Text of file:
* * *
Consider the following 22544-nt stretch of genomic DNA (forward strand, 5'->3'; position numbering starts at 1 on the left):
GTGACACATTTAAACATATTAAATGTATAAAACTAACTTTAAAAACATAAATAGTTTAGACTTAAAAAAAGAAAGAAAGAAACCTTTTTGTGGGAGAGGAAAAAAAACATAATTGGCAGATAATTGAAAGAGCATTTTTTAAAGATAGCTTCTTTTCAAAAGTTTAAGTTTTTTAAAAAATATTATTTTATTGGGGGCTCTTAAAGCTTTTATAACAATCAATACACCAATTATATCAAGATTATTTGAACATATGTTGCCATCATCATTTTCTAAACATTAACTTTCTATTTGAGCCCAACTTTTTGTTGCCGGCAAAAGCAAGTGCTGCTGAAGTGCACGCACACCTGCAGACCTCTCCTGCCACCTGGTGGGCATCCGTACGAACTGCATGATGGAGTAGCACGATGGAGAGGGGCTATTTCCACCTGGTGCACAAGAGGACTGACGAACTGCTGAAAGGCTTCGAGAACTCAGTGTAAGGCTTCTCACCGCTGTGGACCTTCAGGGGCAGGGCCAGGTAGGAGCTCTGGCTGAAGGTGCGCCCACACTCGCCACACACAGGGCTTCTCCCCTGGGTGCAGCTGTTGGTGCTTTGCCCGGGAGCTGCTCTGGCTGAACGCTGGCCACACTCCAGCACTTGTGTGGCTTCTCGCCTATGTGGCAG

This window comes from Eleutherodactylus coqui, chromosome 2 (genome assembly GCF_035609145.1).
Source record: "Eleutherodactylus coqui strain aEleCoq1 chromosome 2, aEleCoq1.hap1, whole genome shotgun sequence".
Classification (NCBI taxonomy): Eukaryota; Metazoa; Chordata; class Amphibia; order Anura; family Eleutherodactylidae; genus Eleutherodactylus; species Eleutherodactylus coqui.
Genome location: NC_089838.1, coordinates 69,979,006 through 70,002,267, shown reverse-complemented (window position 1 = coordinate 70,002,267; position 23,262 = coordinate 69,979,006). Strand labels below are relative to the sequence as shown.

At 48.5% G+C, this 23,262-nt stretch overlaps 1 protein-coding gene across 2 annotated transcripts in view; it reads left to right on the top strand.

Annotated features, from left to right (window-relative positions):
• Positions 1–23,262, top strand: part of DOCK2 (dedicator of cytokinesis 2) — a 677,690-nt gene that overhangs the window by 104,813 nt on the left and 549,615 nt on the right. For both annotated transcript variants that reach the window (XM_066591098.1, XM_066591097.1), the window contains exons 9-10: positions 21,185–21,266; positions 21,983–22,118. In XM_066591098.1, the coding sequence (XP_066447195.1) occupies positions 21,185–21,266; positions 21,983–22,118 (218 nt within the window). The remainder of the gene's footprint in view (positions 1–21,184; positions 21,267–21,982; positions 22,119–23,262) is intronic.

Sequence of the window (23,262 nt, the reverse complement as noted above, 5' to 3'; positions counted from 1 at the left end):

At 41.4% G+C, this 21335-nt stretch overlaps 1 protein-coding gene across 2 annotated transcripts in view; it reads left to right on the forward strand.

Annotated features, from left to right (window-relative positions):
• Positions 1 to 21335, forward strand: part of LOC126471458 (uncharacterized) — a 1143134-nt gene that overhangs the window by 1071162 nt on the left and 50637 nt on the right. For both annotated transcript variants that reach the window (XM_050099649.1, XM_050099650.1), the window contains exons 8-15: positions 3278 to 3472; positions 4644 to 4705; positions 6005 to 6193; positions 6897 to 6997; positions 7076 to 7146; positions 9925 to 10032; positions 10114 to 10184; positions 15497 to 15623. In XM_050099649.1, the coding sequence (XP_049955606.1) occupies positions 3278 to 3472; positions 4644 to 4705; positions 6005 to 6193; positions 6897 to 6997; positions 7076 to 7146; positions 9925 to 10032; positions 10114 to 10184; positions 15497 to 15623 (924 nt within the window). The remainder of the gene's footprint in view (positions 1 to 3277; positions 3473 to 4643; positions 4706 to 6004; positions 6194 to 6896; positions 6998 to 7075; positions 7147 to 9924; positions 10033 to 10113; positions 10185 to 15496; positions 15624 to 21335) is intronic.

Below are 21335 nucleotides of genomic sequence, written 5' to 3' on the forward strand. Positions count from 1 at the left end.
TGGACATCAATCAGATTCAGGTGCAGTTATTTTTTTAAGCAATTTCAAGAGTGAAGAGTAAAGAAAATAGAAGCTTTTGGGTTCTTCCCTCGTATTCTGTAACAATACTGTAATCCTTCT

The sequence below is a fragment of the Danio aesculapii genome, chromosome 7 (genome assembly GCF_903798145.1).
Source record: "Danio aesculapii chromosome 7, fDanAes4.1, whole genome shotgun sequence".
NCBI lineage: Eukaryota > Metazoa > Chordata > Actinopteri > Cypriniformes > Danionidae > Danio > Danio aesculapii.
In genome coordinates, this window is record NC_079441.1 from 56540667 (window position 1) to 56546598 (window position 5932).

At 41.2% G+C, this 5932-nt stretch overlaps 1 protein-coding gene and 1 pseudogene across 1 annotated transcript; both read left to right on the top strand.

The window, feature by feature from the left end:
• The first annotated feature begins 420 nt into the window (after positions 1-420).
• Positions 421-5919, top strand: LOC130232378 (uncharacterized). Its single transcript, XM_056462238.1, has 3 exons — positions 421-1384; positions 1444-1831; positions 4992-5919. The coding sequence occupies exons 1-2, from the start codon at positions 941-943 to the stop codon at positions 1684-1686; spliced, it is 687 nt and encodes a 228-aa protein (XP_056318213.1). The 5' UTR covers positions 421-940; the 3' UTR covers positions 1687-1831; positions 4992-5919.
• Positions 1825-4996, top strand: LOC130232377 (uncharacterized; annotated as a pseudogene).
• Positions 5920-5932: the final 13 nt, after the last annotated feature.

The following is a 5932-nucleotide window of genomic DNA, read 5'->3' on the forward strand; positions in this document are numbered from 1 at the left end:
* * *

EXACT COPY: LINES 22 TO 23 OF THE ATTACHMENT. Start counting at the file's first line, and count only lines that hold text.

• The first annotated feature begins 420 nt into the window (after positions 1-420).
• Positions 421-5919, top strand: LOC130232378 (uncharacterized). Its single transcript, XM_056462238.1, has 3 exons — positions 421-1384; positions 1444-1831; positions 4992-5919. The coding sequence occupies exons 1-2, from the start codon at positions 941-943 to the stop codon at positions 1684-1686; spliced, it is 687 nt and encodes a 228-aa protein (XP_056318213.1). The 5' UTR covers positions 421-940; the 3' UTR covers positions 1687-1831; positions 4992-5919.